Getting customers to see your business as trustworthy is a primary obstacle to building solid relationships. Testimonials give your website credibility and indirectly sell your products better than even the most brilliant ad copy. The testimonials you display are opportunities to win trust, but if you misuse them you may alienate potential customers.
The Internet is full of misinformation and false claims, which unfortunately makes people suspicious of company websites and blogs. Customers know you are trying to sell them a product or service and expect some degree of marketing but they want proof. Testimonials from real customers help you overcome the objection that new visitors may have about not knowing they can trust your business. Once they see that other customers took the time to endorse your business they are more open to believing what they read.
Don’t forget video testimonials. Videos increase the impact of customers’ words and alleviate doubt that the testimonials come from actual people. Embed videos directly to your site and upload them to YouTube for the greatest exposure. You may even go viral!
What to Look For
An ideal testimonial is specific, authoritative and speaks to the right audience. You want the testimonials to paint a picture of the experience new customers can expect. They should deliver the information you most need to communicate. Testimonials that rave about how clean your bathrooms are or talk about a product you no longer offer are off topic and should be replaced with relevant data, unless you are running a bathroom cleaning busines.
Although some customers will be thrilled with your business and eager to tell the world, it is unlikely that they will specifically ask to write a testimonial. Teach your sales and customer service representatives to collect data from happy customers and to follow up with them for testimonials. Put the focus on the customers and get them to talk about their experiences. Everybody loves to talk about themselves. If you make it sound like you want them to fill out a questionnaire or complete a survey most people will say “no.” However for customers willing to take a survey, leave a blank space at the end for comments to be used as testimonials.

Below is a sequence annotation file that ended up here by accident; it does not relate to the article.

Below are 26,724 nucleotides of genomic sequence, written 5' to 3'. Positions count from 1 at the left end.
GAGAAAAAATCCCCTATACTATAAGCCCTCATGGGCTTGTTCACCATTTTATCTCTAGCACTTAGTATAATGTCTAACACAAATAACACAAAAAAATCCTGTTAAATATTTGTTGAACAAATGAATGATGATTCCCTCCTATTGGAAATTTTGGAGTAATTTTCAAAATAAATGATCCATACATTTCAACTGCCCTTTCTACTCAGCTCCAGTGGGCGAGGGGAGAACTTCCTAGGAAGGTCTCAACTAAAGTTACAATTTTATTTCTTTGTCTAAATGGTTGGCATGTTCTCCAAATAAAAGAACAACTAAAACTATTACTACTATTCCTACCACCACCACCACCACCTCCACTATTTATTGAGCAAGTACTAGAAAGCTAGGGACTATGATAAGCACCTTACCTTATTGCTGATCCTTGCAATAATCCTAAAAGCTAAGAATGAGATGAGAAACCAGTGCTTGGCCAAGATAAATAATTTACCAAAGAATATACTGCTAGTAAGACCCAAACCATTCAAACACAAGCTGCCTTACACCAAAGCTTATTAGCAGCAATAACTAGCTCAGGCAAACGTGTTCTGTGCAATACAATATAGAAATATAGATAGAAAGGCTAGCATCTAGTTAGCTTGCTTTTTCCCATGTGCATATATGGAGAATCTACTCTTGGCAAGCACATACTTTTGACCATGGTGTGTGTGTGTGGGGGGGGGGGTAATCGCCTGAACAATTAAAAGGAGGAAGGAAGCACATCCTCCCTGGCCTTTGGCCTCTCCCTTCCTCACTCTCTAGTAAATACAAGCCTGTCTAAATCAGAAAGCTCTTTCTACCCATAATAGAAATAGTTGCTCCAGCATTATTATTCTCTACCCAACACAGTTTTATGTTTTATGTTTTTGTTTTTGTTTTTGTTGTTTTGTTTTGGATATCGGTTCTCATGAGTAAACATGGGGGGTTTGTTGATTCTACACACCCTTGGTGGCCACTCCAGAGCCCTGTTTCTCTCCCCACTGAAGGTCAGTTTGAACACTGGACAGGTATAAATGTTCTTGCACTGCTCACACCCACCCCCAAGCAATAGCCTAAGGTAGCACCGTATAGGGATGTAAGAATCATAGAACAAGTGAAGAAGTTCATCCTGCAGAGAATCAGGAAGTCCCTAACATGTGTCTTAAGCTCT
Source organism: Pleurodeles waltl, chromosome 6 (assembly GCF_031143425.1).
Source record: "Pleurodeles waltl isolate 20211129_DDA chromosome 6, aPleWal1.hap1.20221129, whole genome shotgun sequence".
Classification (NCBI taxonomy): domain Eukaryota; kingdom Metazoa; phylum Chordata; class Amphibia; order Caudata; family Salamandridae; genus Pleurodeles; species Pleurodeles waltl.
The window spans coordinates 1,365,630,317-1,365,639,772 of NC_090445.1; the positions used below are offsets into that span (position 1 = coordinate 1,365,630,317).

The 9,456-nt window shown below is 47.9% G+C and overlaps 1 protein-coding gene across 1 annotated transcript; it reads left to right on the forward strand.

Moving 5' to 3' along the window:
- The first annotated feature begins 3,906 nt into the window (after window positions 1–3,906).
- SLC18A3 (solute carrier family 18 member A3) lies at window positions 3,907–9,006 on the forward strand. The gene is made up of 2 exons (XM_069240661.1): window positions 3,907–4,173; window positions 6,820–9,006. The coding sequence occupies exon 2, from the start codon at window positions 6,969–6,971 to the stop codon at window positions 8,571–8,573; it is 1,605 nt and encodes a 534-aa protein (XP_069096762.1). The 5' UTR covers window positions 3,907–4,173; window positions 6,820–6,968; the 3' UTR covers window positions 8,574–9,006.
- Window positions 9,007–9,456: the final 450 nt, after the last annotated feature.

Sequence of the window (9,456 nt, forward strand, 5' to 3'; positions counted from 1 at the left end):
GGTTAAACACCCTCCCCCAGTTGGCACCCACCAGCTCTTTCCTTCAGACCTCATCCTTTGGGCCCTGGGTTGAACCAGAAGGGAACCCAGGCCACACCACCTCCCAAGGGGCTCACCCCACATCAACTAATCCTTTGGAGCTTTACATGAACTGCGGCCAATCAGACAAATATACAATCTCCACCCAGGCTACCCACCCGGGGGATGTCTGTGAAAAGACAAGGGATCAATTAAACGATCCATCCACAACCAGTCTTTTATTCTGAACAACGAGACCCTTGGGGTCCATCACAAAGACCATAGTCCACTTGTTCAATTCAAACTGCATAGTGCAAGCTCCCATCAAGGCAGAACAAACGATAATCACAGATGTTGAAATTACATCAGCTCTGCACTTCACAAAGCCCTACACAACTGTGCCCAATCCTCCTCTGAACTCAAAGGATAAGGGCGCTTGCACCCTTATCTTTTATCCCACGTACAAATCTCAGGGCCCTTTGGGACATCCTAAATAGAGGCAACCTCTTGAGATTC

Where to Put Testimonials
Testimonials on your home page and next to your blog posts grabs readers’ attentiom; they also lend credibility to everything else on the page. However, space is limited on these pages. You might look a bit desperate or arrogant if your home page is all testimonials. Add a testimonials page to fit as many testimonials as possible on your site in a professional manner.
Do not edit, paraphrase or write your own testimonials. As tempting as it may be to combine or modify real testimonials you are better off keeping them 100 percent authentic. Displaying only part of a testimonial, such as “great service… we will be back,” is acceptable, but not as effective as longer testimonials.
Also, get permission in writing from the people who provide your testimonials and ask to use their full names; testimonials with only initials appear fake.
Positive, honest testimonials may be the best thing you can put on your site, not just to win customers but also to make your competitors envious. Glowing testimonials make competing companies wonder what they are doing wrong, maybe even lose some confidence.
Sarka-Jonae M is a freelance writer available on WriterAccess, a marketplace where clients and expert writers connect for assignments.